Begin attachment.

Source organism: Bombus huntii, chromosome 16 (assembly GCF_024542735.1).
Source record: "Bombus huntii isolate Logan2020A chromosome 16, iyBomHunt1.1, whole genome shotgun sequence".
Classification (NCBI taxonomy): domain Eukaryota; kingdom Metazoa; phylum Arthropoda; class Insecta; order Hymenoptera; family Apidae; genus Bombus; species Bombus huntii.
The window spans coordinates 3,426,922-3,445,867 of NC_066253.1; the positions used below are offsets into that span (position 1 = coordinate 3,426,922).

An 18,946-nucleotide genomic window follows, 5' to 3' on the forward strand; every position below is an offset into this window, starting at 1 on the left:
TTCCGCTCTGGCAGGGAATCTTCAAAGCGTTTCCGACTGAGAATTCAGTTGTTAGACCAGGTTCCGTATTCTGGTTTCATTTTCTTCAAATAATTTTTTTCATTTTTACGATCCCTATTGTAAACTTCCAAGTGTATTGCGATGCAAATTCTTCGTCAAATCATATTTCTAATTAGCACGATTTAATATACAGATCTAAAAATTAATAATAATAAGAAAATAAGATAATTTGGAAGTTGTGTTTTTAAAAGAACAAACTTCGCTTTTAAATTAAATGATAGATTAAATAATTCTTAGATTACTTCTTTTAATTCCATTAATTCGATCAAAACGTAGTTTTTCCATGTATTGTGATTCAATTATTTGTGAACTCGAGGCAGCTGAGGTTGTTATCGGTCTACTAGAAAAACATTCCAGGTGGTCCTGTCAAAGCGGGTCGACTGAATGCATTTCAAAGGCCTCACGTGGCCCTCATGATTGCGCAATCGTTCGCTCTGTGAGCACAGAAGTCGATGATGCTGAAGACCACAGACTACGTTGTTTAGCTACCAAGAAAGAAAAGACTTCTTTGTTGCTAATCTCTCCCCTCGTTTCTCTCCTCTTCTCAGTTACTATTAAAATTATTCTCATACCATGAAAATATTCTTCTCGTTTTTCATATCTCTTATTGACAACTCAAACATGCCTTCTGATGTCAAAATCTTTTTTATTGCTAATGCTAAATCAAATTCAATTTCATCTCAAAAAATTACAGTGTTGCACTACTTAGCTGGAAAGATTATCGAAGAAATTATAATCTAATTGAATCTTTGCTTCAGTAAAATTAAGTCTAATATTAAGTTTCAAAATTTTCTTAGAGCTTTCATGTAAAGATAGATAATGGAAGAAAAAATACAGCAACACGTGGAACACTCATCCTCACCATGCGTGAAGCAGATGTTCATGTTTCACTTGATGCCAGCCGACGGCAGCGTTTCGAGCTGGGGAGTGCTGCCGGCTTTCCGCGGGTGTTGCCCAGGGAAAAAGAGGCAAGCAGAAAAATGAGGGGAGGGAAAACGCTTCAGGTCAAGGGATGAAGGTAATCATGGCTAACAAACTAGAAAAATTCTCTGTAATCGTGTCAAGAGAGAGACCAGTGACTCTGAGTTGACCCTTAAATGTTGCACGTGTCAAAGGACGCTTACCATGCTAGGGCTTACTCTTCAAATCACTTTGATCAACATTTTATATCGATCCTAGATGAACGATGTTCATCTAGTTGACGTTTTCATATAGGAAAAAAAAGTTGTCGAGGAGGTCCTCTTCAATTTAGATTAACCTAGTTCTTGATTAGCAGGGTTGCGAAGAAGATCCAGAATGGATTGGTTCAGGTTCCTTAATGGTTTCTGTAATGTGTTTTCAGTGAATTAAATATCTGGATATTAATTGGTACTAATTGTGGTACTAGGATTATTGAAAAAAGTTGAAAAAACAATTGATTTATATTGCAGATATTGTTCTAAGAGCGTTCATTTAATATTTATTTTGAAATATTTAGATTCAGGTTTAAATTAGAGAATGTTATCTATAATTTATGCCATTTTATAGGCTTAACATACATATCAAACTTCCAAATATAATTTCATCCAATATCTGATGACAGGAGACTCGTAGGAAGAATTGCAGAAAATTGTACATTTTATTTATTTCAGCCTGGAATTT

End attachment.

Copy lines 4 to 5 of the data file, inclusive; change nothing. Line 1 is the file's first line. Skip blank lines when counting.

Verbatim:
The window spans coordinates 3,426,922-3,445,867 of NC_066253.1; the positions used below are offsets into that span (position 1 = coordinate 3,426,922).

An 18,946-nucleotide genomic window follows, 5' to 3' on the forward strand; every position below is an offset into this window, starting at 1 on the left: